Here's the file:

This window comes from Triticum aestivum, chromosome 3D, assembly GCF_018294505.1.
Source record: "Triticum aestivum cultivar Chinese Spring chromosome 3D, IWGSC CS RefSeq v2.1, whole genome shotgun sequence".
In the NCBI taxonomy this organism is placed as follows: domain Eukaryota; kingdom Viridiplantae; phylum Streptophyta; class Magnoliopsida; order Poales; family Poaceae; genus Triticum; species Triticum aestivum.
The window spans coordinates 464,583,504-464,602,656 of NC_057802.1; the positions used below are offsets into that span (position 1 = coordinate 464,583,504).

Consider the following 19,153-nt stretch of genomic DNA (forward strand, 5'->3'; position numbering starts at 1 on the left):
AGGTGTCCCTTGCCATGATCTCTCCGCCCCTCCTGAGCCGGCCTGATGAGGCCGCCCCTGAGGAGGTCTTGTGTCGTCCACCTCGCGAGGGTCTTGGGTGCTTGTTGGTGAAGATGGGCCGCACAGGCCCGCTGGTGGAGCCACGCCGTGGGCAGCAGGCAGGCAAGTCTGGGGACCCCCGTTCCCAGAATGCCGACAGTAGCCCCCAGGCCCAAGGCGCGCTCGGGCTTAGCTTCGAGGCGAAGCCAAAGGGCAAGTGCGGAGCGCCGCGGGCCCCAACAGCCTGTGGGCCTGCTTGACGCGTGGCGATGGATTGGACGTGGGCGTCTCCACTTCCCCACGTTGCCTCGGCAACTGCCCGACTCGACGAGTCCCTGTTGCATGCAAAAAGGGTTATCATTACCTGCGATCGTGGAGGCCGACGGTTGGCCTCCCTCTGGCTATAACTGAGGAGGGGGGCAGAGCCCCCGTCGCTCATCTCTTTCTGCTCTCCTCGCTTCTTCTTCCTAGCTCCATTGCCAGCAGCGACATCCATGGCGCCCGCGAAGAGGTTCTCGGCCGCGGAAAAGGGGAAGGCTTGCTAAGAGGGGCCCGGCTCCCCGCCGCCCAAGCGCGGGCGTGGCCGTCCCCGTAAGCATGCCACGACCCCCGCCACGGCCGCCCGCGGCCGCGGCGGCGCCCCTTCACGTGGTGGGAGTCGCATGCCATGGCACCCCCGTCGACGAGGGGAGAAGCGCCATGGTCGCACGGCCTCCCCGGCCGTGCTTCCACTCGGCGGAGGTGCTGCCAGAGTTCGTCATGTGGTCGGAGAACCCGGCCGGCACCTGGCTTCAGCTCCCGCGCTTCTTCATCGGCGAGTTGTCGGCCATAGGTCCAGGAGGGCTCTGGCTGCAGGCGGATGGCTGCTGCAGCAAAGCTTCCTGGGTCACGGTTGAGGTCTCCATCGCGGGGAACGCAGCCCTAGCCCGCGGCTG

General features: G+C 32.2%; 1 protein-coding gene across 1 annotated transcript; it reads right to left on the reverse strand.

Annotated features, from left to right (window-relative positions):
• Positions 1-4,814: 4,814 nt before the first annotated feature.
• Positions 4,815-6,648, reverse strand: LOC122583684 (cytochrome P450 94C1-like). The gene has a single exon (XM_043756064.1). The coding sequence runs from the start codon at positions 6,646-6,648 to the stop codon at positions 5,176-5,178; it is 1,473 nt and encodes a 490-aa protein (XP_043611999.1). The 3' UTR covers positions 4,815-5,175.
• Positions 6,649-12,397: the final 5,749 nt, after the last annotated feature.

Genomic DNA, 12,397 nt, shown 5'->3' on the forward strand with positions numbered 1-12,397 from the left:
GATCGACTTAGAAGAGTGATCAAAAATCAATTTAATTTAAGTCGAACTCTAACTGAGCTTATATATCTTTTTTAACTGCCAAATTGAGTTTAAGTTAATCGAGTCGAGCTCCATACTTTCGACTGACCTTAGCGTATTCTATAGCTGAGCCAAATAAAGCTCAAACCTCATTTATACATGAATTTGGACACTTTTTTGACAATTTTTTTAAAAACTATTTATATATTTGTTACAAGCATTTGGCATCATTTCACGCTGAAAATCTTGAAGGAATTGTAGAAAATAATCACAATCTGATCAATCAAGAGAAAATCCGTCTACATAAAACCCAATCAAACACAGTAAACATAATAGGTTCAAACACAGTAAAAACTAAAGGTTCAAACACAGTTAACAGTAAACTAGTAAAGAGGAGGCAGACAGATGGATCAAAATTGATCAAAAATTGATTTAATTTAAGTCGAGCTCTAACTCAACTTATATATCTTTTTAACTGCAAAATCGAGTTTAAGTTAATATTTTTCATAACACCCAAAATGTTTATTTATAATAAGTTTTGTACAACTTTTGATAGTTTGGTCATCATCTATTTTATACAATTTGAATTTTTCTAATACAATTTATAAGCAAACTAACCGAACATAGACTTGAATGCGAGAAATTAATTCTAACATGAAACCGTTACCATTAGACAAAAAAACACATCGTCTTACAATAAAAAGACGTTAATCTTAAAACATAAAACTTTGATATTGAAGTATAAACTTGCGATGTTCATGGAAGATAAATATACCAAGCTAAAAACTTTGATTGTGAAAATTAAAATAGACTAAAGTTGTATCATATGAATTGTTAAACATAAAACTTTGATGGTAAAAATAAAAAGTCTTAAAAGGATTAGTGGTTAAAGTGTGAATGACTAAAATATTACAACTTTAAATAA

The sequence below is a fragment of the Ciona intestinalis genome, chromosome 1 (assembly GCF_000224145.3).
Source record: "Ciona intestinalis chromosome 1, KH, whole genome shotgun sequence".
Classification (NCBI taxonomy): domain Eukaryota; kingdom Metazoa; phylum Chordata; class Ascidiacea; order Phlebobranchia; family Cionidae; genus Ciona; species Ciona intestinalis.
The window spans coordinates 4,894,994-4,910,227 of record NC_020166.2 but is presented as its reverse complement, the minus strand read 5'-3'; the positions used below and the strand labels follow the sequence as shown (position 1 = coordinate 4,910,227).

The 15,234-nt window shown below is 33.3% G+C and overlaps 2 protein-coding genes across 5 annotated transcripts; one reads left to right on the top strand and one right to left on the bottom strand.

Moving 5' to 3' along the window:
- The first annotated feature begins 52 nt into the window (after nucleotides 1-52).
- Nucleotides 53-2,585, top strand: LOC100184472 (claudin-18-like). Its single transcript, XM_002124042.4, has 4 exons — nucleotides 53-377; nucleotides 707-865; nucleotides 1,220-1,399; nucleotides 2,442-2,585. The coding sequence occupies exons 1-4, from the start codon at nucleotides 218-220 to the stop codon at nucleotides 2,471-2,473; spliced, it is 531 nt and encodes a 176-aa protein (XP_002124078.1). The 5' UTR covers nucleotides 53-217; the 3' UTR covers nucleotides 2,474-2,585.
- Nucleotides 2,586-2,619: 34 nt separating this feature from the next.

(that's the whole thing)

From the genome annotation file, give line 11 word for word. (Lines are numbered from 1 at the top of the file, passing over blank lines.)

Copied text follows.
• Positions 6,649-12,397: the final 5,749 nt, after the last annotated feature.